- Saint-Saëns, the prolific and multifaceted flying Frenchman
- Dvorak’s String Serenade: 5 bursting emotions fostering joy
- Wagner’s Siegfried Idyll, or when tone poems are a delicacy
- Prokofiev, What would be your soundtrack for a well-known story?
Saint-Saëns’ Piano Concerto 5 in F, Opus 103 “Egyptian”
As a preparation for the upcoming performance of the piece by the Houston Symphony, the following is a collection of thoughts around the always fascinating composer and his last masterwork in the genre.
Camille Saint-Saëns was born in Paris, on October 9, 1835
and died in Algiers on December 16, 1921.
He composed his Piano Concerto No. 5 in Cairo, Egypt,
in March and April 1896
He was soloist in the first performance of the piece on June 2 that same year in the Salle Pleyel, Paris, with Paul Taffanel conducting the orchestra of the Société des Concerts, marking the fiftieth anniversary, or jubilee, of his first appearance there in 1846 at the age of ten
Accomplished pianist: His piano concertos, all of which he played himself, provide scintillating evidence of his astonishing technique both in weight and nimbleness.
Prolific creator: No genre of music was untouched —operas, symphonies, concertos, chamber music, songs, choral music, all in abundance; even a film score, one of the first ever composed.
- organist at the Madeleine church in Paris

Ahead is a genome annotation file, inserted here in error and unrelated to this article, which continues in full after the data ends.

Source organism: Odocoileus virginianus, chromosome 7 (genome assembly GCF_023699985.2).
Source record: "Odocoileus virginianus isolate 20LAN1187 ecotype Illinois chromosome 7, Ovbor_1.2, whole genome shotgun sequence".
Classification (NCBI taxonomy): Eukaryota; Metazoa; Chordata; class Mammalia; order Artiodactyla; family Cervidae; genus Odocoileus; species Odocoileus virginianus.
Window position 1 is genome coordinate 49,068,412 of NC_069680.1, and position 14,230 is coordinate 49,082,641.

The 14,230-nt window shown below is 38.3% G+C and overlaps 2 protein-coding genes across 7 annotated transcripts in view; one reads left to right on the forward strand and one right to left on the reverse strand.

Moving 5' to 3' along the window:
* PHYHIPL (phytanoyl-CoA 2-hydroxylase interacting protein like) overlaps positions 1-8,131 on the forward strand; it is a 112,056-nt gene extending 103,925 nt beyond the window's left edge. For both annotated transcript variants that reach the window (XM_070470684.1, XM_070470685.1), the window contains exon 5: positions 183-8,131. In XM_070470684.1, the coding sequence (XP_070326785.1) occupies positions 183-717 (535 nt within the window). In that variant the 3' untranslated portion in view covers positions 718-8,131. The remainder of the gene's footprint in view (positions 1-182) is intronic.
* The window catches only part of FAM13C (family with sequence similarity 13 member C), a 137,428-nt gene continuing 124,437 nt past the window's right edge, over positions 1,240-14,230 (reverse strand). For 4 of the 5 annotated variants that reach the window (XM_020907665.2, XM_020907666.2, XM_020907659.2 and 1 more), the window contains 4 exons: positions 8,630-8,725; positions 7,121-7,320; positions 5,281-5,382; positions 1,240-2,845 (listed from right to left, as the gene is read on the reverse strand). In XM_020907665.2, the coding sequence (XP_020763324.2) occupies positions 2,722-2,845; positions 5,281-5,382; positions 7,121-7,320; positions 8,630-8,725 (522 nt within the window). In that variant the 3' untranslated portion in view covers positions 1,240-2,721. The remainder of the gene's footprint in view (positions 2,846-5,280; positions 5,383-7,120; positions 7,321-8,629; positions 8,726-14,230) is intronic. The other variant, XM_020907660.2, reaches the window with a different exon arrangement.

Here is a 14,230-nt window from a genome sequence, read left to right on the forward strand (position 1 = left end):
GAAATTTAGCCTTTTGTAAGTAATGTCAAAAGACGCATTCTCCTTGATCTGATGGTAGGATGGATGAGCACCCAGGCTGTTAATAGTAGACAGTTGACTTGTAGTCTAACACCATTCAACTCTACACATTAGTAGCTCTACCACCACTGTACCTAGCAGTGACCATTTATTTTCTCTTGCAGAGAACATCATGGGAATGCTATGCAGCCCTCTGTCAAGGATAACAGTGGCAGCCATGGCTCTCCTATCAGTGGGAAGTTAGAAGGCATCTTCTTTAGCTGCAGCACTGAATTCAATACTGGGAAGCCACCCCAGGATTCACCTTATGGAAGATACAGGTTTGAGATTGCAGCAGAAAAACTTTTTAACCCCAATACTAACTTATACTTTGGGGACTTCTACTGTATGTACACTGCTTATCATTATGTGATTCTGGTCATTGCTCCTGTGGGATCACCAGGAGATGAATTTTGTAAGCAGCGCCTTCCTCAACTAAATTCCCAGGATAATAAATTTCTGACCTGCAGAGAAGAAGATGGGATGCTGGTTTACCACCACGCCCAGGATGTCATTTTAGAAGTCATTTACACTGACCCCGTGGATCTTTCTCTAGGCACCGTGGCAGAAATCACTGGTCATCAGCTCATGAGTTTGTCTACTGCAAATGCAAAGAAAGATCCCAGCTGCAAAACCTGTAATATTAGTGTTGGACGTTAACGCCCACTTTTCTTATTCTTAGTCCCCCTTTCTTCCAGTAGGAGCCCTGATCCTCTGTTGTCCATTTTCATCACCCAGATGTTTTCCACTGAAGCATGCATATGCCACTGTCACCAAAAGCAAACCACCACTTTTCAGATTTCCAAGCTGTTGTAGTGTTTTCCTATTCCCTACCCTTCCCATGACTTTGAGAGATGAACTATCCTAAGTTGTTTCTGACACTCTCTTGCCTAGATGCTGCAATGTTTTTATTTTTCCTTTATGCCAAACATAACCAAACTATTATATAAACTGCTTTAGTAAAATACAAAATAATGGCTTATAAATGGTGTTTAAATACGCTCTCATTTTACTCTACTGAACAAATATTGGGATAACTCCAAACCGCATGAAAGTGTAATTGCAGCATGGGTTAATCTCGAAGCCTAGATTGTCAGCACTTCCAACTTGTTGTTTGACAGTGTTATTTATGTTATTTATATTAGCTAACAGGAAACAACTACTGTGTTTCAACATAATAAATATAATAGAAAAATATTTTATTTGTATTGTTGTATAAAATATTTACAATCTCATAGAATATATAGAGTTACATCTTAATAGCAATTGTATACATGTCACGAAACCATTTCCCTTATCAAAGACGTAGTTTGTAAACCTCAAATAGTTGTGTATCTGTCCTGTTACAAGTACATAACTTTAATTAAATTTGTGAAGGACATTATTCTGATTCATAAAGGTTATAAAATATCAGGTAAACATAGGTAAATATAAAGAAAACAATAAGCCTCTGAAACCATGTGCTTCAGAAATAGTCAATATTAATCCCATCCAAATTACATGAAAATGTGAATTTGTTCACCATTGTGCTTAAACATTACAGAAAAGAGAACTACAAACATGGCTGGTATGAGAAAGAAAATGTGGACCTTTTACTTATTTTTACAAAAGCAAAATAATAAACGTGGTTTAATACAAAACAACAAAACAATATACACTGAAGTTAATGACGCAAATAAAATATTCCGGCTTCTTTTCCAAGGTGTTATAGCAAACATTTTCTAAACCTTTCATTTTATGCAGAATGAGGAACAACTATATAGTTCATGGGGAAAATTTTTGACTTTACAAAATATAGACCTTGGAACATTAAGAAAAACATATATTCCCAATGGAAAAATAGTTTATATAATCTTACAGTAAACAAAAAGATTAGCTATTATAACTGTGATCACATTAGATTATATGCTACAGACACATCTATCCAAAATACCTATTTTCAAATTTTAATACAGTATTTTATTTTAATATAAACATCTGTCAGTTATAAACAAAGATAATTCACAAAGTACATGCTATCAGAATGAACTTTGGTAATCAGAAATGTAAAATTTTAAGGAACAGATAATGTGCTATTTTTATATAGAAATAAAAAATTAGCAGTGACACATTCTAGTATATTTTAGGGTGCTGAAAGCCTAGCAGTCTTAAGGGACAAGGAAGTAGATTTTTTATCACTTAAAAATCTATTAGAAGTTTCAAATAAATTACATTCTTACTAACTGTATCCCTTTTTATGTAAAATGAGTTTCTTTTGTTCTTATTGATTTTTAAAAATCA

- conducted frequently
- wrote articles for the press
- published half a dozen books
- wrote poetry and plays
- took a close interest in astronomy, archaeology, philosophy, and classical literature
- spoke several languages
“The artist who does not feel completely satisfied by elegant lines, by harmonious colors, and by a beautiful succession of chords does not understand the art of music.”
An innovator, Saint-Saens was no less a formalist, who anticipated and influenced the neoclassicism of the early twentieth century.
For pleasure and as pianist: Brazil, Ceylon,Algiers, Scandinavia, Russia, Indochina, and Uruguay. As a conductor: he worked in Moscow, London, and the United States.
After the age of forty he spent more and more time vacationing in North Africa
- the outcome of which was the Suite algérienne for orchestra in 1880
- a colorful work for piano and orchestra simply entitled Africa in 1891
- Fifth Piano Concerto in 1896 (in a Villa in Cairo, Egypt)
There is nothing Egyptian about the concerto except in the second movement.
- And it is said that the lyric melody of this movement’s mid-section is an authentic Nubian song the composer heard on a boat crossing the Nile.
The outer movements are perfectly European and classically balanced themes and tempos.
- The opening theme in the first movement has an affinity with plainchant, like many of Saint-Saëns’s tunes, and the second main tune recalls Brahms in its broad sweep.
- The finale is a brilliant tour de force, but more brilliance than actual force, remarkable for its fleetness and ingenuity: it keeps the soloist scampering from one end of the keyboard to the other.
Reasons for the nickname:
- Saint-Saëns composed it in the temple town of Luxor while on one of his frequent winter vacations to Egypt
- The music is among his most exotic, displaying influences from Javanese and Spanish as well as Middle-eastern music. Saint-Saëns said that the piece represented a sea voyage.
The piano part of the finale is so formidable that it was later used as an examination piece at the Paris Conservatoire.